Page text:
For more than forty years, installation artists Christo and Jeanne-Claude have focused the majority of their professional attention on re-shaping the environment around them. Until Jeanne-Claude’s tragic death in 2009, the two artists regularly wowed audiences with their dramatic environmental installations. In the time since her passing, Christo has carried on the work he and his partner valued so highly. Their goal: to change the way you look at familiar surroundings and inject a little wonder into your everyday world. The artists’ have spent the last several decades plying their particular trade and giving the world a dose of their joyful, uplifting message. Here, for your consideration, are some of their more prominent works.
1. Verhüllte Bäume
Verhüllte Bäume, or Wrapped Trees, was completed in 1998. Christo and Jeanne-Claude wrapped 178 trees in Berower Park with a silver-grey polyester fabric. Individual canopies had to be constructed for each tree in order to ensure the most impressive visuals. On display for three weeks, Wrapped Trees was extremely popular in its native Switzerland.
2. Documenta 4
In 1968, Jeanne-Claude and Christo became world record holders when they launched a giant air package at contemporary art exhibition Documenta. That year, Jeanne-Claude and Christo managed to raise a giant inflatable air package to a height of 280 feet, a feat that made them the record holders for erecting the largest inflatable structure with no skeleton ever constructed.
3. Wrapped Coast
The first exhibition in Australian collector John Kaldor’s celebrated Public Art Projects, Wrapped Coast was completed in Sydney, Australia, when Jeanne-Claude and Christo literally wrapped the coast of Little Bay. It took 111 workers more than 17,000 hours to wrap two and a half kilometres of coast in synthetic fabric. The work was larger than Mount Rushmore.
4. Valley Curtain
In 1972, Christo and Jeanne-Claude strung more than 14,000 meters of cloth across the 400-meter-long Rifle Gap near Rifle, Colorado. The expenses of the project stretched the timeline for more than two years beyond their projected start dates, but on August 10, 1972, the curtain was complete. It even stayed up for more than 28 hours until one of Colorado’s famed gale force winds took it down.
5. Running Fence
Their most ambitious project to date, Jeanne-Claude and Christo ended up crafting a fence that ran for more than 40 kilometers through Sonoma, California and into the ocean. The fence took the cooperation of nearly sixty private landowners as well as various state and local governments. In the end, the duo were still fined $60,000 because they were unable to secure permission for their coastal region.
6. Wrapped Walk Ways
In 1977, after Christo was able to meet his mother for the first time in more than 20 years, Christo and Jeanne-Claude constructed Wrapped Walk Ways, an installation in a Kansas City, Missouri’s Loose Park. The pathways were covered with a shimmering orange-yellow-coloured shiny nylon fabric for more than two weeks in October.
7. Surrounded Miami Islands
In 1983, the pair executed Jeanne-Claude’s vision to surround eleven small islands in Miami’s Biscayne Bay. More than 6.5 million meters of pink woven polypropylene fabric was sewn into 79 patterns surrounding each of the 11 islands. Tended day and night by more than 120 monitors, the environmentally-friendly project was designed to illustrate Miami’s relationship with the water.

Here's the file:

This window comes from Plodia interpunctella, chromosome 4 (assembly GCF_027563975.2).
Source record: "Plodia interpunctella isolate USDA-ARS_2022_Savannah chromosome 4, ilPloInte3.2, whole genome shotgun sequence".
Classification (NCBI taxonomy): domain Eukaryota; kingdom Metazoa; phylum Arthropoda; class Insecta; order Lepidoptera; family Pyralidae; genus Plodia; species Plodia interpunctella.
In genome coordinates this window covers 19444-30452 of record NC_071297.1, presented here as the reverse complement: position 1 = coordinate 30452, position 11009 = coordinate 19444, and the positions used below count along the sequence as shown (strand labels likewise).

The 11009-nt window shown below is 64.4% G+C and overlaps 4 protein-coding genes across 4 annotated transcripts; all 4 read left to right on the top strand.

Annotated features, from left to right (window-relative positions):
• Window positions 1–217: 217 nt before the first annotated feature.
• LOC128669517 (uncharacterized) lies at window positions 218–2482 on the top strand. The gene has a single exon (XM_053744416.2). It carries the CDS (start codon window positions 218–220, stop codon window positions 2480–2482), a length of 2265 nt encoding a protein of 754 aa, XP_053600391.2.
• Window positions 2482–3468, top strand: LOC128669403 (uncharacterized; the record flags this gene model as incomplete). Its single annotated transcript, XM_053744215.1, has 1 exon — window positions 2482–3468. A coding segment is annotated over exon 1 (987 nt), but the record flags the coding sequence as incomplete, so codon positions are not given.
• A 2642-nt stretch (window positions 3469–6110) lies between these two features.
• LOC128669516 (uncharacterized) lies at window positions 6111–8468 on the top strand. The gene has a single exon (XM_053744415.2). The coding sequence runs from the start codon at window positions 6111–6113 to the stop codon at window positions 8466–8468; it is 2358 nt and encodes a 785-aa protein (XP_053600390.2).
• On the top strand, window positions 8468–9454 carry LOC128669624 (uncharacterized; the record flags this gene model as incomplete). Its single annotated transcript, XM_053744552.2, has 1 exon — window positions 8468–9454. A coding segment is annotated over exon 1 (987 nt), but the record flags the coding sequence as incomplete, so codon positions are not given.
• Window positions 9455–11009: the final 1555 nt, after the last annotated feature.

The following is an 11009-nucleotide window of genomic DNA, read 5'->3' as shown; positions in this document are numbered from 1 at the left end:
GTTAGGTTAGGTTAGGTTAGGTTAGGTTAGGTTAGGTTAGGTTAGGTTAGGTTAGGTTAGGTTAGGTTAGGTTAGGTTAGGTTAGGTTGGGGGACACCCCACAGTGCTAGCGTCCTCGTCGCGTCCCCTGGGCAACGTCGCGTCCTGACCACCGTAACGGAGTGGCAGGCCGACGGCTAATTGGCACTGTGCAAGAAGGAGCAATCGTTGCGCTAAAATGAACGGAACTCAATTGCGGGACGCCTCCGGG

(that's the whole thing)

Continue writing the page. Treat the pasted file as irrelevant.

8. The Pont Neuf
In August of 1985, Jeanne-Claude celebrated her dual French-American citizenship by wrapping the Pont Neuf, one of Paris’ most celebrated bridges. More than 40,000 meters of sand-colored fabric was used; the attraction drew more than three million people over the course of two weeks.
In September of 1991, the couple released Umbrellas, an installation that consisted of more than 3,000 umbrellas spread along the coast of Japan and California. Thirteen hundred blue umbrellas in Japan and 1700 yellow umbrellas in California were a sight for the masses for more than two months until an unexpected tragedy ended in the death of a California woman.
10. Wrapped Reichstag
In February of 1995, Jeanne-Claude and Christo were allowed to realize a long-term dream of theirs by getting permission to wrap one of Berlin’s most famous historical buildings, the Reichstag. Just under 100,000 meters of fireproof polypropylene was used to cover the building, after which the building was encased in aluminum.
11. Oil Barrels
While the two artists tried their best to remain apolitical, it was political expression that brought them to the public’s attention. In response to the building of the Berlin Wall, Jeanne-Claude and Christo blocked off Paris’ Rue Visconti with a wall of oil drums. The work was illegal, and it was taken down by the police shortly after its installation. The message, however, was clear.
12. The Gates
In early 2005, Christo and Jeanne-Claude completed The Gates, an installation in New York City’s famed Central Park. In the works since 1979, when they originally submitted their proposal, The Gates was finally approved by Mayor Michael Bloomberg. This was one of the couple’s most personal projects and the one they claimed to be incredibly satisfied with.
13. Big Air Package
The Gasometer Oberhausen is a German art space that was once a gas holder. Christo — working for the first time without his wife — envisioned the entire space as a work of art. Called the Big Air Package, the artwork was on display for more than six months in 2013. For a brief time, the sculpture was the largest self-supporting sculpture in the world.
14. The Floating Piers
Christo’s latest project was 2016’s Floating Piers, in which the artist installed a series of floating walkways in Italy’s Lake Iseo. For more than a month, visitors were able to walk just above the water of the placid lake.